Head movement is an artefact of optimal solutions to linearisation paradoxes

Mark de Vos


Head movement, while endemic in natural languages, has long been a thorn in the sides of syntacticians as it does not seem to be logically necessary nor does it follow from first principles. I will argue that head movement is not only necessary – it is indispensable. It is an intrinsic part of the language-computational system. Converting two-dimensional “trees” into uni-dimensional linearizations is mathematically difficult and in doing so, losing information is a distinct possibility. If too much information is lost then it would prove difficult for a hearer or a child acquiring the language to infer the original syntactic information from the signal and the system would become unlearnable. Linearization is the strategy of choosing an optimal ordering and head movement is a logical response to an optimization puzzle.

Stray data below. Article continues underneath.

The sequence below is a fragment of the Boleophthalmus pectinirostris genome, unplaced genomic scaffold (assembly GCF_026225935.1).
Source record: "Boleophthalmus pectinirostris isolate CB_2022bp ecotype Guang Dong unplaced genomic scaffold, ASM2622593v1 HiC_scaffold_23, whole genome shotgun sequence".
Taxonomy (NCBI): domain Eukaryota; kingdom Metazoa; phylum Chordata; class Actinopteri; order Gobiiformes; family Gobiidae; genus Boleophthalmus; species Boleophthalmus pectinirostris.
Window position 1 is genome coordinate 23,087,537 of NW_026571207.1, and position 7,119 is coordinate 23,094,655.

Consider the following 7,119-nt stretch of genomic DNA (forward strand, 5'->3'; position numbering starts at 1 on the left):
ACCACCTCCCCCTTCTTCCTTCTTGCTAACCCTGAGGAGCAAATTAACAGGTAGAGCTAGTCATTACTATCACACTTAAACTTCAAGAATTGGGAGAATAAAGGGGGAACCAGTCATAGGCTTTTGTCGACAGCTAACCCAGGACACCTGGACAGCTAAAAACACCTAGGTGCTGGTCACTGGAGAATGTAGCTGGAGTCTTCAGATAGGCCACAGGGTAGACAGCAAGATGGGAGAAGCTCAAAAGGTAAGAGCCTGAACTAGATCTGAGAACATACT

Full Text:


DOI: https://doi.org/10.5842/44-0-640


  • There are currently no refbacks.

ISSN 2224-3380 (online); 1726-541X (print)

Creative Commons License

This work is licensed under a Creative Commons Attribution 4.0 International License

Powered by OJS and hosted by Stellenbosch University Library and Information Service since 2011.


This journal is hosted by the SU LIS on request of the journal owner/editor. The SU LIS takes no responsibility for the content published within this journal, and disclaim all liability arising out of the use of or inability to use the information contained herein. We assume no responsibility, and shall not be liable for any breaches of agreement with other publishers/hosts.

SUNJournals Help